August 15, 2004 | General


Editorial BioCycle August 2004, Vol. 45, No. 8, p. 4

As we prepare the final agenda for the BioCycle Fourth Annual Conference on Renewable Energy From Organics Recycling, we are again reminded how much time is needed to change the status quo. In this instance, one “status quo” that needs changing is the excessive reliance on imported oil. A session at the Conference – to be held November 8-10, 2004 in Des Moines, Iowa – will tackle this specific challenge: “Why Anaerobic Digestion Is Not Being Adopted More Widely.” Representatives will participate in finding the answer from the utility industry, farm lending institutions and dairy farmers.
Another analysis of how to rev up the biomass energy industry will be presented by Luc DeBaere, Managing Director of Organic Waste Systems in Belgium, which currently has four digester plants under construction (three in Germany and one in Spain). His topic will be: “Comparing Markets for Anaerobic Digestion Systems in North America and Europe.” DeBaere will discuss attitudes toward digester systems that affect their purchase; How European and American markets differ, and how they are similar; and Forecasts for the next five years.
Clearly, there has been progress in the implementation of projects that turn methane into electricity, waste grease into biodiesel (see “Biodiesel Partnership,” p. 48), landfill gas into liquid fuels and more. This issue (p. 62) reports on how the Straus Family Creamery in California, an organically operated dairy owned by Albert Straus, is generating up to 600,000 kWh/year from an anaerobic digester system – saving $6,000/month in energy costs. There are almost 2,000 commercial dairies in California with over two million cows. The Straus digester is the fifth in the state with 13 more under construction – all receiving matching funds from the California Energy Commission. Other benefits – the digester will prevent tons of greenhouse gases from dispersing to the atmosphere and eliminate close to 99 percent of pollutants from the wastewater.
Our goal for this year’s Renewable Energy Conference in Des Moines is to accelerate the pace of development to replace excessive reliance on foreign oil and other nonrenewable fuel sources with more homegrown, renewable power. Toward that objective, speakers like Fred Kuzel – chair of the Great Lakes Regional Biomass Energy Program – will offer a “Roadmap for Biomass-to-Energy Strategies” with directions to the critical “change agents.” David Specca of the Rutger’s EcoComplex in New Jersey will cite the amazing results from using landfill gas and microturbines for production of liquid fuels, vermicompost, tilapia and tomatoes. The status of on-farm digester systems will be described by Joe Kramer of Resource Strategies and Richard Mattocks of Environomics. Leslie Cooperband will offer first-hand data on saving energy in organic agriculture with compost and soil organic matter, while the entrepreneurial role in creating green power will be well represented by Linda Iverson and her company’s wet waste recovery system. They – and we – are all part of what’s needed to more quickly “Power Our Way to a Renewable Energy Future.” – J.G.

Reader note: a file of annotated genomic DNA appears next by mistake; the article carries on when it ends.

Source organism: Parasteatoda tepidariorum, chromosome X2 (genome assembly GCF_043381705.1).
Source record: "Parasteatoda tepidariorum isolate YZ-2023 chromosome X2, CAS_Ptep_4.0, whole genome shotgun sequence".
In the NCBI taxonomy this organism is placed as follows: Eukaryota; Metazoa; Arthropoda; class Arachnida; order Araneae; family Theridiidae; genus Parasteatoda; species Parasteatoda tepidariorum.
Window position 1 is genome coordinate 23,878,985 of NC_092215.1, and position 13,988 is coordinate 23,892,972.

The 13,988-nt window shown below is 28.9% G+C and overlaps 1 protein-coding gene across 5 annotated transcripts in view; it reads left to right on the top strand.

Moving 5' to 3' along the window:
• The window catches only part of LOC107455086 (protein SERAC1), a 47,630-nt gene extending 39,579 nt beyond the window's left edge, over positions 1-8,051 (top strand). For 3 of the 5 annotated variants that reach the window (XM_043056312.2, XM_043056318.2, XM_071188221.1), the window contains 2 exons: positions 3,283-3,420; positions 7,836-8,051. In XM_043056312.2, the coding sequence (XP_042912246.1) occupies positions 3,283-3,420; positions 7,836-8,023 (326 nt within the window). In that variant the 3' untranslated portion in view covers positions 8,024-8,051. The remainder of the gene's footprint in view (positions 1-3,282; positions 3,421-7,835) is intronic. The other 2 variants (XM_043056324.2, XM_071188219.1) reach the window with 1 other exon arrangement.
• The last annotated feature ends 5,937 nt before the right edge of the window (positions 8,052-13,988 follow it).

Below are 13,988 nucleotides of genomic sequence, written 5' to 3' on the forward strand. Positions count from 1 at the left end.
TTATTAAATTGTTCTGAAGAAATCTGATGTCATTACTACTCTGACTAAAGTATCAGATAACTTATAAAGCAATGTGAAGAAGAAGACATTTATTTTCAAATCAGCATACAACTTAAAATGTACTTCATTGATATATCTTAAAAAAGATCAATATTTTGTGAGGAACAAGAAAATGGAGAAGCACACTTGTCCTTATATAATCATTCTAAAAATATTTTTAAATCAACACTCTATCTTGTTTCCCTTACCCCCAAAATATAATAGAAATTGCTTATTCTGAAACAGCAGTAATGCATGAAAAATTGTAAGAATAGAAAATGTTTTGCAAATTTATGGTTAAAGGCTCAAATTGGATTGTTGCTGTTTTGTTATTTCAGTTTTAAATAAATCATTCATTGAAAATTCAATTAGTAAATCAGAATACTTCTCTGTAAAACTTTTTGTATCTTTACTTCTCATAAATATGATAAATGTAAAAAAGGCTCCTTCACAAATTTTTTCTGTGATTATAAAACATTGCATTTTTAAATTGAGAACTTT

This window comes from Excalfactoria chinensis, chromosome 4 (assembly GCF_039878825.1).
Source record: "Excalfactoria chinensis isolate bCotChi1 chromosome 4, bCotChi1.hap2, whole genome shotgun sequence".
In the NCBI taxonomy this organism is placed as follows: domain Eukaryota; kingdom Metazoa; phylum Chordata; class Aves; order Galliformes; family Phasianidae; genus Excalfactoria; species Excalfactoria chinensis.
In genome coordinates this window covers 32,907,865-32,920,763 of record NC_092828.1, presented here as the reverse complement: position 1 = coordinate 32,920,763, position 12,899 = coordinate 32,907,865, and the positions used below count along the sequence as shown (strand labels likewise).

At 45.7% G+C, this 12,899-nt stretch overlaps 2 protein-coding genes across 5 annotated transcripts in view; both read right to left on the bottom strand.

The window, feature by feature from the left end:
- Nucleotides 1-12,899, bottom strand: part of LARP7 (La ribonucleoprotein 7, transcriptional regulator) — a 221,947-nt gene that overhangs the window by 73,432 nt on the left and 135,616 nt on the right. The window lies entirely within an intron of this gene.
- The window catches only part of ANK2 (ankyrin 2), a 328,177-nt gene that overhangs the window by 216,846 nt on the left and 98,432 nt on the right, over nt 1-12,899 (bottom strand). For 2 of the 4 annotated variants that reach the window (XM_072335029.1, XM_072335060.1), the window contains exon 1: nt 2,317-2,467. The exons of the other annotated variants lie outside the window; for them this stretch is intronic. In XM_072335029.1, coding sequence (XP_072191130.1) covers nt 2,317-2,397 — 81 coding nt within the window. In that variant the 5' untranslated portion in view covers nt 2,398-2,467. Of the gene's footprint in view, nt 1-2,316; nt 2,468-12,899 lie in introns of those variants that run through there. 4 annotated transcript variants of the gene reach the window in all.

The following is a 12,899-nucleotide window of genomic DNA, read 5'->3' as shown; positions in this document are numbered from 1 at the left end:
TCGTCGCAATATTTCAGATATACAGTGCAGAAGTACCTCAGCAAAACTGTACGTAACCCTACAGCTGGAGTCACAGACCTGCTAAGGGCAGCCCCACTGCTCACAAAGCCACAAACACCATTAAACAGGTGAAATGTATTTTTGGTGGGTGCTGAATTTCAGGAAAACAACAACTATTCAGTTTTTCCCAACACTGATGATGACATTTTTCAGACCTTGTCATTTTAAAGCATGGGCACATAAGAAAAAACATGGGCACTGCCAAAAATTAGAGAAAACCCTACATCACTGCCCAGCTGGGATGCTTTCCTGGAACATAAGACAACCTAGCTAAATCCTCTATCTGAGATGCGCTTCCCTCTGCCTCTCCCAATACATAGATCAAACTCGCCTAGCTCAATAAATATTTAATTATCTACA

Energy Independence at
BioCycle wants your input. Log on to the Energy Independence page at and share the “barrel of oil equivalents” of your organics recycling, composting or renewable energy initiatives. Chuck Henry of the University of Washington inaugurated the page by calculating the net barrels of fuel generated via a biosolids recycling program. Join BioCycle in helping to showcase the power in organics recovery.

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